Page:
Senator Larkin Votes to Approve Historic Expansion of Dna Databank – Key Measure to Help Solve Crimes, Combat Sexual Predators

William J. Larkin, Jr.

January 31, 2012

Launches “Join the Fight” Online Petition at

Senator Bill Larkin (R-C, Cornwall-on-Hudson) today announced that the State Senate has approved legislation to implement the largest expansion of the State’s DNA databank since it was first created in 1994.  The expansion would help law enforcement close thousands of unsolved cases, bring justice to crime victims, and help prevent dangerous criminals from committing additional crimes.

The Senator also launched a new “Join the Fight” online petition at, to garner public support for the proposal, and help ensure that it becomes law this year.

“Expanding the DNA database is a tremendous step forward for law enforcement,” said Senator Larkin.  “We must continue to do everything in our power to protect our families, friends and neighbors from repeat offenders and this legislation will allow our police and courts the ability to track those criminals who continue to pray upon others,” said Larkin.  “With the Governor and numerous law enforcement and victim’s rights organizations supporting this legislation, I hope the Assembly sees fit to pass this bill as soon as possible in order to protect the citizens of New York,” said Larkin.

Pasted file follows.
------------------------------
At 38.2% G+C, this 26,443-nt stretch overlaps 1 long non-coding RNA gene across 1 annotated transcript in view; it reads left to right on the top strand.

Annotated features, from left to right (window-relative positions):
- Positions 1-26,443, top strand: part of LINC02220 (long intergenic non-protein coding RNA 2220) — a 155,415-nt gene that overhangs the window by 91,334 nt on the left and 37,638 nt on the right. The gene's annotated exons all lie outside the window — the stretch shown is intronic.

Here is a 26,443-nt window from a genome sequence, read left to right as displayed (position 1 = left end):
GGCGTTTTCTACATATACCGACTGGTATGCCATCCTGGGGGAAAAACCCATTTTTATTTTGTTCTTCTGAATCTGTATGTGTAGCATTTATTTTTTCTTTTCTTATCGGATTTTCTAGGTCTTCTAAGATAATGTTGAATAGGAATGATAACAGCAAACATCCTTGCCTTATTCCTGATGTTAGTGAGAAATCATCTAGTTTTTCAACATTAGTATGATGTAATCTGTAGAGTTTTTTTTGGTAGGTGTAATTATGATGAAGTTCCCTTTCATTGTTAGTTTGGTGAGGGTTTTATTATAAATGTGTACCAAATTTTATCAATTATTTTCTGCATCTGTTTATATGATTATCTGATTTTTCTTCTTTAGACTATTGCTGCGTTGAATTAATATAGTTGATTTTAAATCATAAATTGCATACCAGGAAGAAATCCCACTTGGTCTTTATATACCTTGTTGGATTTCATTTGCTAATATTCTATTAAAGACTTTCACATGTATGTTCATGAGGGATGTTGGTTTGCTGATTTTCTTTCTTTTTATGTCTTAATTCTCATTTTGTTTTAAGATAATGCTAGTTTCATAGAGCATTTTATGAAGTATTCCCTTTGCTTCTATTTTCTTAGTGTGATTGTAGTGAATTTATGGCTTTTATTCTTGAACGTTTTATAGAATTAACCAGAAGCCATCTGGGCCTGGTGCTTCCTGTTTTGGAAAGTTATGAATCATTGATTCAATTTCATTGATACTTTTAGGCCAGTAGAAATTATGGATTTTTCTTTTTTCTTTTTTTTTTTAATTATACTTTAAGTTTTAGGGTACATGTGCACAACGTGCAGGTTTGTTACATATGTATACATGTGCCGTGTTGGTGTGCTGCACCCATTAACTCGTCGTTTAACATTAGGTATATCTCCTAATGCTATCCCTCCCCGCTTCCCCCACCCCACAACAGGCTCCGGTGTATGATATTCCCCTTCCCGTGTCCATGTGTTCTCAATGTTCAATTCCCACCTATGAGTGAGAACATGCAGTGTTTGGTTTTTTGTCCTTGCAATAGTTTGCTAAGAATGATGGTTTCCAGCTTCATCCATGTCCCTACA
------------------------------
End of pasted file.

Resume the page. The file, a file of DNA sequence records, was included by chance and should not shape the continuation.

“That’s why I am calling on my constituents in both Orange and Ulster County to sign my online petition and join my fight to get the DNA expansion bill signed into law this year,” the Senator added.

Last year, the State Senate overwhelmingly approved legislation to expand the databank, and Governor Andrew Cuomo recently included a similar measure as part of his Executive Budget proposal.  The new measure approved by the Senate mirrors the Governor’s proposal. 

Since its inception, the State’s DNA databank has transformed criminal investigations and prosecutions to make them more accurate and effective, in addition to helping exonerate the innocent.

However, DNA is only collected from fewer than half of convicted criminals because current law does not require the collection of DNA from many individuals convicted of certain crimes. This has hampered the ability of law enforcement to solve crimes, and enabled some criminals to remain free to commit additional acts of violence.

“Last year, I supported legislation that was approved with strong bi-partisan support in the Senate and was endorsed by district attorneys and crime victims’ advocates across the State,” Senator Larkin said.  “Let’s send the Assembly a clear message that New Yorkers want to expand the DNA databank to help solve even more crimes and keep dangerous criminals off the streets.”